Tetanus is a highly fatal disease caused by the toxin, tetanospasmin from the bacteria Clostridium tetani.
Clostridium tetani lives in the soil as spores and can also be found in the gastrointestinal tract and feces of animals. Infection occurs when wounds become contaminated with these spores. If the conditions in the wound are ideal, the spores germinate, bacteria multiplies and toxins are produced. The spores may be viable for a long time in wounds. The incubation period can vary from several days to several months but it is typically 1-3 weeks. Spores can lie dormant in tissue, long after the wounds have healed.
The toxin travels via nerves and the blood vessels to the central nervous system. Here, it blocks the release of certain neurotransmitters (chemicals which control nerve function) leading to excitatory signals which causes persistent and intense contraction of muscles. This is an important point as it allows us to understand the signs of tetanus
Typical signs of tetanus in horses :
- Over-reaction to normal stimulus
- Spasm of muscles of the jaw – “lockjaw”
- Spasm of the facial muscles – anxious expression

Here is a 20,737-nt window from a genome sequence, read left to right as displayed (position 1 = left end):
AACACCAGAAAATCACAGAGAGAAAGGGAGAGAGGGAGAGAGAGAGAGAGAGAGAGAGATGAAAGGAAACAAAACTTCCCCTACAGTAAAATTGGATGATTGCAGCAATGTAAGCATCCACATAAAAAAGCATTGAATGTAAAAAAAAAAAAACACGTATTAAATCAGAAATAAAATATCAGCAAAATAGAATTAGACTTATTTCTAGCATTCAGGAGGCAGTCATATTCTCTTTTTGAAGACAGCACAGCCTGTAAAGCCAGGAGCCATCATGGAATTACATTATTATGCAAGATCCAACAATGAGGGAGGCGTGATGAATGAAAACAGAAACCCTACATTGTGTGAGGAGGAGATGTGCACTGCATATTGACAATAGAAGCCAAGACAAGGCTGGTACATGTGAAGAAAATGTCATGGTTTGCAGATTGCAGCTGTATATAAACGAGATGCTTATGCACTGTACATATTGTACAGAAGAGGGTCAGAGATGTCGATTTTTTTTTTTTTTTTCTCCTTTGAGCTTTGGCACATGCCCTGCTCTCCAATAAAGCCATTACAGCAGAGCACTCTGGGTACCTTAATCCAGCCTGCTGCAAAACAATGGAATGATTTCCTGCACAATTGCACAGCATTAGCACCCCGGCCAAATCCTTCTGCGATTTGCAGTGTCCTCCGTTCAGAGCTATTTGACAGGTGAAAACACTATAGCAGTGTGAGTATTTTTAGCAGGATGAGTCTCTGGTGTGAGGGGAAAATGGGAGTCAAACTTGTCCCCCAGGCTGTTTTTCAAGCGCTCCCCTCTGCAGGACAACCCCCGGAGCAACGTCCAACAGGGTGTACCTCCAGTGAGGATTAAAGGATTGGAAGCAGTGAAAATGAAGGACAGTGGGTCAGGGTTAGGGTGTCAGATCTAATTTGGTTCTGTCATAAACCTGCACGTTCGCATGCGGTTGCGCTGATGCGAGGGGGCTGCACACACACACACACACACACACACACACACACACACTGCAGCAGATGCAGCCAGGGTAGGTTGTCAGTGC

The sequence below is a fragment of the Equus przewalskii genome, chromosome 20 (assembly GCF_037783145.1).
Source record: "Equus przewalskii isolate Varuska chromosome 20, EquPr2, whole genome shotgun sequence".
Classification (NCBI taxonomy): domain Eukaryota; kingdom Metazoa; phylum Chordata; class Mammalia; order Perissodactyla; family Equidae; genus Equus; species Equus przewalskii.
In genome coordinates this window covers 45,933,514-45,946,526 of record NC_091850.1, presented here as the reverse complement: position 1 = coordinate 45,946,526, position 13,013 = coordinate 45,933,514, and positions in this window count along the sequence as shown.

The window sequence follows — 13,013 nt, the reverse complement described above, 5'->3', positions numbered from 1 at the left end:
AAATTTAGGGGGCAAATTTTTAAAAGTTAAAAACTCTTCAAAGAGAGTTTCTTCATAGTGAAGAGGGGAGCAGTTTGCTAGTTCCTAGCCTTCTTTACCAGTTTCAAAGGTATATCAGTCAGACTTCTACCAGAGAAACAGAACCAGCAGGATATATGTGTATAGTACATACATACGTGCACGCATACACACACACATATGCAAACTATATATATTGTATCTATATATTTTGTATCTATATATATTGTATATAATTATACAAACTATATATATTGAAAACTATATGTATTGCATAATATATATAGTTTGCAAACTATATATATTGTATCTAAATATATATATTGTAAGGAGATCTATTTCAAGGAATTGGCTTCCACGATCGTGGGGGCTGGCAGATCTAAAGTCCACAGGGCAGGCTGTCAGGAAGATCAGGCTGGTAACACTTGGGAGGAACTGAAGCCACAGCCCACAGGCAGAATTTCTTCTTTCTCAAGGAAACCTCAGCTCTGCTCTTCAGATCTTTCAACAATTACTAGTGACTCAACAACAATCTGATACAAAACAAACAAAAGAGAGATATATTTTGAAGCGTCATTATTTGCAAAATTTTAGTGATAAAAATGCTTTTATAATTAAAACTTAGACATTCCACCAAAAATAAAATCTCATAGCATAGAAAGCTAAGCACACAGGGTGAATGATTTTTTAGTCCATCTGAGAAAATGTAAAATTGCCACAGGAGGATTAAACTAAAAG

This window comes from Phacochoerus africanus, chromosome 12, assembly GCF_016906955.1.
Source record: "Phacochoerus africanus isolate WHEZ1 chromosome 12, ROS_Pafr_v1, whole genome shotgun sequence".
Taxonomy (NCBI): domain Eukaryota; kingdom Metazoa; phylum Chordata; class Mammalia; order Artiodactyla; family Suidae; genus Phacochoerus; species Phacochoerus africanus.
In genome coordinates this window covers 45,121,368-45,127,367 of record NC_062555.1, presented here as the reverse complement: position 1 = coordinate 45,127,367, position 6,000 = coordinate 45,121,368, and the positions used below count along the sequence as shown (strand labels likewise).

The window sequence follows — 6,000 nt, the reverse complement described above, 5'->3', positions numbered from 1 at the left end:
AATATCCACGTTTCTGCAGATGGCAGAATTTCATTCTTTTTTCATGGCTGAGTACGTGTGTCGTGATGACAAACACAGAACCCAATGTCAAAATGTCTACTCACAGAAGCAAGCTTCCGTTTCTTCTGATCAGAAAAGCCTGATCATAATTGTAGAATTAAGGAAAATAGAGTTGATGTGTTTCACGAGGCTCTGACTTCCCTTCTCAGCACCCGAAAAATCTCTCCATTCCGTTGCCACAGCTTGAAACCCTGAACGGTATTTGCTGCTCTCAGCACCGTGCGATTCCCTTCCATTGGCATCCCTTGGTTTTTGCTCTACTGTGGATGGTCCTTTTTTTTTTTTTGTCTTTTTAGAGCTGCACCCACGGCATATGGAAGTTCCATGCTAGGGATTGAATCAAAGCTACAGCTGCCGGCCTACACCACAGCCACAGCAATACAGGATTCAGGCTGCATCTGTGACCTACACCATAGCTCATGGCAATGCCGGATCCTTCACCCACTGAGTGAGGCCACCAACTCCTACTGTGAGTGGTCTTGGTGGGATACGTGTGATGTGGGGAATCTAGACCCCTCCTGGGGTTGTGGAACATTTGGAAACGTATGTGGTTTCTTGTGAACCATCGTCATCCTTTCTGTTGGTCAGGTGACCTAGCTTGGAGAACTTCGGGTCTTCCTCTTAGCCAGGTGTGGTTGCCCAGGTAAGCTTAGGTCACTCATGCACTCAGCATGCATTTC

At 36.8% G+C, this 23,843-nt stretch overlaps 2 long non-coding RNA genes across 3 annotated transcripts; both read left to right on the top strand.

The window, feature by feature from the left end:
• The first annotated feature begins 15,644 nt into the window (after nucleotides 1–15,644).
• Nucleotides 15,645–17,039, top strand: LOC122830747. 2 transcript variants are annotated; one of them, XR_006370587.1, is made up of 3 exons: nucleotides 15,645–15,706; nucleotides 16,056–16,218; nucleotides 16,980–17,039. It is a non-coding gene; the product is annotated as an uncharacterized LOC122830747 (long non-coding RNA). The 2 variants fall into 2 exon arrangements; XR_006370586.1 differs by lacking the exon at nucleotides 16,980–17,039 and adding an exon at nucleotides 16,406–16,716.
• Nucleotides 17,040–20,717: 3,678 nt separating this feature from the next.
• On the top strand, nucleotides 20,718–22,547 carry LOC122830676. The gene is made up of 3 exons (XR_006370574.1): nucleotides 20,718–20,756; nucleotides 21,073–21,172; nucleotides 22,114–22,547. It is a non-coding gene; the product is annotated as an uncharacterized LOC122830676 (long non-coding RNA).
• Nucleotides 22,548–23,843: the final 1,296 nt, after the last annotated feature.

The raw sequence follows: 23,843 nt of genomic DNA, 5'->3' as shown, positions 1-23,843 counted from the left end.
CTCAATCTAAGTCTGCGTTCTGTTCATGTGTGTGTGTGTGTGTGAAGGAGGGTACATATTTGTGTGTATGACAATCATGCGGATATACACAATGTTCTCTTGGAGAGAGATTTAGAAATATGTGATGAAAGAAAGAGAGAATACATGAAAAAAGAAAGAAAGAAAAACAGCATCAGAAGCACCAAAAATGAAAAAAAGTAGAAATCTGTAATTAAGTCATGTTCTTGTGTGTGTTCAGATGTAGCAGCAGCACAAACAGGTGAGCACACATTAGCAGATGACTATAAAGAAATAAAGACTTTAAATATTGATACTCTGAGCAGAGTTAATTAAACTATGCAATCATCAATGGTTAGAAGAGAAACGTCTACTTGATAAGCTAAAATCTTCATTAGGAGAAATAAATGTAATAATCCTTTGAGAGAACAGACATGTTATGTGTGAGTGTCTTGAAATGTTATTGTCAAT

- Contraction of the ocular muscles causing the eyeball to be pulled inwards, leading to the third eyelid becoming more prominent – “3rdeyelid flash”
- Inability to posture to urinate or defaecate – causing urine and fecal retention
- Regurgitation and aspiration of feed
- Difficulty in rising due to prolonged muscle spasms
- The muscle spasms can be so severe that they can cause fracture of the vertebrae
Treatment of tetanus involves intensive care. Therapy usually includes high doses of specific antibiotics, administration of tetanus anti-toxin, reducing anxiety and stress to control muscle spasms, general metabolic and nutritional support.
Recovery can occur, but this depends on the severity of clinical signs and may take 2-3 months.
Vaccination is usually very effective at preventing tetanus. Immunisation with a Tetanus toxoid (2 injections 4 weeks apart), followed by annual vaccinations is recommended. Pregnant mares should be given a Tetanus toxoid 4 weeks prior to foaling. Horses that suffer wounds and which are not vaccinated should receive both a tetanus anti-toxin and toxoid (at different sites) followed by a second toxoid 4 weeks later.